Last Updated: Thursday, 19 October 2017, 11:48 GMT

Germany: Whether a Ukrainian citizen married to a German citizen has residency rights in Germany, and if so, the nature of these rights; steps the non-German citizen must take to obtain or implement this status in Germany

Publisher Canada: Immigration and Refugee Board of Canada
Author Research Directorate, Immigration and Refugee Board of Canada, Ottawa
Publication Date 5 April 2007
Citation / Document Symbol DEU102475.E
Cite as Canada: Immigration and Refugee Board of Canada, Germany: Whether a Ukrainian citizen married to a German citizen has residency rights in Germany, and if so, the nature of these rights; steps the non-German citizen must take to obtain or implement this status in Germany, 5 April 2007, DEU102475.E, available at: [accessed 20 October 2017]
DisclaimerThis is not a UNHCR publication. UNHCR is not responsible for, nor does it necessarily endorse, its content. Any views expressed are solely those of the author or publisher and do not necessarily reflect those of UNHCR, the United Nations or its Member States.

The Residence Act of Germany states that foreigners married to German citizens may be granted residence permits (30 June 2004). If the foreigner is a non-European Union citizen, an entry visa may be required (Germany n.d.a). Entry visas are mandatory for Ukrainian citizens (ibid. n.d.b).

In Germany, two kinds of residence permits exist: the temporary residence permit and the permanent settlement permit (ibid. n.d.c), which are also known as the limited settlement permit ("Aufenthaltserlaubnis") and the unlimited settlement permit ("Niederlassungserlaubnis") (ibid. n.d.d.). The temporary residence permit is awarded under various circumstances, including for employment, humanitarian, education or family reasons (ibid. n.d.c). The permanent settlement permit guarantees permanent residence in Germany (ibid. n.d.d). If a holder of either a temporary or permanent residence permit leaves Germany for more than six months, his or her permit is immediately withdrawn (ibid.).

With respect to employment rights, the holder of the temporary residence permit may engage in employment activities only if the permit has specifically allowed for this right (ibid.). Authorization to perform a certain job in Germany is subject to the Priority Principle – that is, a job is only given to a foreigner with a temporary residence permit if it cannot be awarded to a German, EU citizen or another employee (ibid.). The holder of the permanent settlement permit is entitled to seek employment in almost any profession (ibid.). Exceptions include working in some positions in the medical field and obtaining civil service standing (ibid.).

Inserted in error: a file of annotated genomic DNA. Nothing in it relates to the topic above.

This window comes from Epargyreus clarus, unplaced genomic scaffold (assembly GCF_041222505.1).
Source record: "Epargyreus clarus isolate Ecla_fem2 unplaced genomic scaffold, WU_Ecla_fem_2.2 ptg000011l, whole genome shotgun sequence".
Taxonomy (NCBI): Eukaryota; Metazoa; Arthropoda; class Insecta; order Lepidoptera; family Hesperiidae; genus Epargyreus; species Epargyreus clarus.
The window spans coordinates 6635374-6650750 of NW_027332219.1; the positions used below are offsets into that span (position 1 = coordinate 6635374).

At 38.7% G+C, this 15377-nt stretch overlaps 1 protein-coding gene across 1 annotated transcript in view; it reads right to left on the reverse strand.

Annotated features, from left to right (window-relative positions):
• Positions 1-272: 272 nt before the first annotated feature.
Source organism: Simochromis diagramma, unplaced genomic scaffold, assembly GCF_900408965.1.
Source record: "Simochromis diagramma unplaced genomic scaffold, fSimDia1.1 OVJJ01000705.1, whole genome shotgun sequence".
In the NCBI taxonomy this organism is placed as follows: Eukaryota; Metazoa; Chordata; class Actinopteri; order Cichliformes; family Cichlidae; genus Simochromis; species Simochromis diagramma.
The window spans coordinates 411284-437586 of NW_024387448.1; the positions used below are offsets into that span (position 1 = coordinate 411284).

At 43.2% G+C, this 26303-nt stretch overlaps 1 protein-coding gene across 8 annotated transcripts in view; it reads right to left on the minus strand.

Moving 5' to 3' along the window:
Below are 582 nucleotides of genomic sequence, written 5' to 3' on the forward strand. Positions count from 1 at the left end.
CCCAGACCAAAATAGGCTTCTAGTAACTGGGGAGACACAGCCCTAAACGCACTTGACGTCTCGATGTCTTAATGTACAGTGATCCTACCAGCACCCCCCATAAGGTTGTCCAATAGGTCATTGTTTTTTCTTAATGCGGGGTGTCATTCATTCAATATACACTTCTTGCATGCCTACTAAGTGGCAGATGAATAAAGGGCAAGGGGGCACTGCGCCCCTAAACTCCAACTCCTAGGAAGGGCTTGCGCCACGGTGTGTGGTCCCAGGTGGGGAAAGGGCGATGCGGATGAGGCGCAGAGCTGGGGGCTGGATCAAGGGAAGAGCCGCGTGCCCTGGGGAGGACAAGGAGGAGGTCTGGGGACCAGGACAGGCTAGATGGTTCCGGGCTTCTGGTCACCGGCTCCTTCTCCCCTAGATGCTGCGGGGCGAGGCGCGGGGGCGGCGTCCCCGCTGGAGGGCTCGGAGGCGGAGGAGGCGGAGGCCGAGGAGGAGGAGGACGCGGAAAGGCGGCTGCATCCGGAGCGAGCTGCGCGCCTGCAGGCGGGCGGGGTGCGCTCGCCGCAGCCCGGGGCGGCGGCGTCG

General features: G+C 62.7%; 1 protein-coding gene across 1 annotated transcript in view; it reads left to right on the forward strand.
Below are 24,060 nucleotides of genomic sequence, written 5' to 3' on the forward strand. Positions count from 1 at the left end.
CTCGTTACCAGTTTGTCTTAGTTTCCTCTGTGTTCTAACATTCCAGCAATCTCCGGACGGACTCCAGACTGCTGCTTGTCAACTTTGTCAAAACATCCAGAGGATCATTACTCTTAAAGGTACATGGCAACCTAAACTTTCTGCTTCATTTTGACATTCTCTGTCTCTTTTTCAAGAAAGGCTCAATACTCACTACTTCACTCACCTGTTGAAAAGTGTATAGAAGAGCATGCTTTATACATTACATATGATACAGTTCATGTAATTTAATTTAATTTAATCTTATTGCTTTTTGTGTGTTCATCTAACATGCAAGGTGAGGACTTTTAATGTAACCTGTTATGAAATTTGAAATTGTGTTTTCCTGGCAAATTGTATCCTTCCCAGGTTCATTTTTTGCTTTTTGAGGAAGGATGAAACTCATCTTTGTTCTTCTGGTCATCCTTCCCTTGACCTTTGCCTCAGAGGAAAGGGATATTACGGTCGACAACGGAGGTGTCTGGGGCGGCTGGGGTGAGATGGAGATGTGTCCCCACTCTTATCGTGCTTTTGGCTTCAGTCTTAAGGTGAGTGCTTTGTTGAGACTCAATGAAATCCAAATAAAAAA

In order for the non-European Union national to live in Germany with his or her spouse, he or she must submit an application for a family reunification visa to the appropriate German authorities abroad (ibid. n.d.e). The application must include an authenticated marriage certificate and the German passport of the German spouse (ibid.). A visa will be granted upon approval of the application (ibid.). A [temporary] residence permit will be awarded upon the arrival of the non-German spouse in Germany (ibid.).

With few exceptions, the permanent settlement permit is granted only after an extended period of residence in Germany (ibid. n.d.d). Germany lists the following requirements for receiving a permanent settlement permit:

1. Possession of a [temporary] residence permit for at least five years.

2. Five years of employment, including payment of social insurance contributions.

3. Secure livelihood.

4. Sufficient accommodation for [one's] family.

5. Sufficient knowledge of German.

6. Basic knowledge of the German legal and social systems. (ibid.)

This Response was prepared after researching publicly accessible information currently available to the Research Directorate within time constraints. This Response is not, and does not purport to be, conclusive as to the merit of any particular claim for refugee protection. Please find below the list of additional sources consulted in researching this Information Request.


Germany. 30 June 2004. Residence Act. [Accessed 12 Mar. 2007]
_____. N.d.a. "A Manual for Germany: Family Reunion." [Accessed 12 Mar. 2007]
_____. N.d.b. "Federal Foreign Office Visa Requirements." [Accessed 12 Mar. 2007]
_____. N.d.c. Federal Ministry of the Interior. "Glossary Immigration A – Z: Residence Permit." [Accessed 12 Mar. 2007]
_____. N.d.d. "A Manual for Germany: Information for Foreigners That Are Non-EU Citizens." [Accessed 12 Mar. 2007]
_____. N.d.e. "I Am Not a EU National and Want to Live in Germany With My German Spouse. What Do We Have to Do?" [Accessed 26 Mar. 2007]

Additional Sources Consulted

Internet sites, including: German Embassy London, German Embassy Ottawa, German Embassy Washington, DC.

Copyright notice: This document is published with the permission of the copyright holder and producer Immigration and Refugee Board of Canada (IRB). The original version of this document may be found on the offical website of the IRB at Documents earlier than 2003 may be found only on Refworld.

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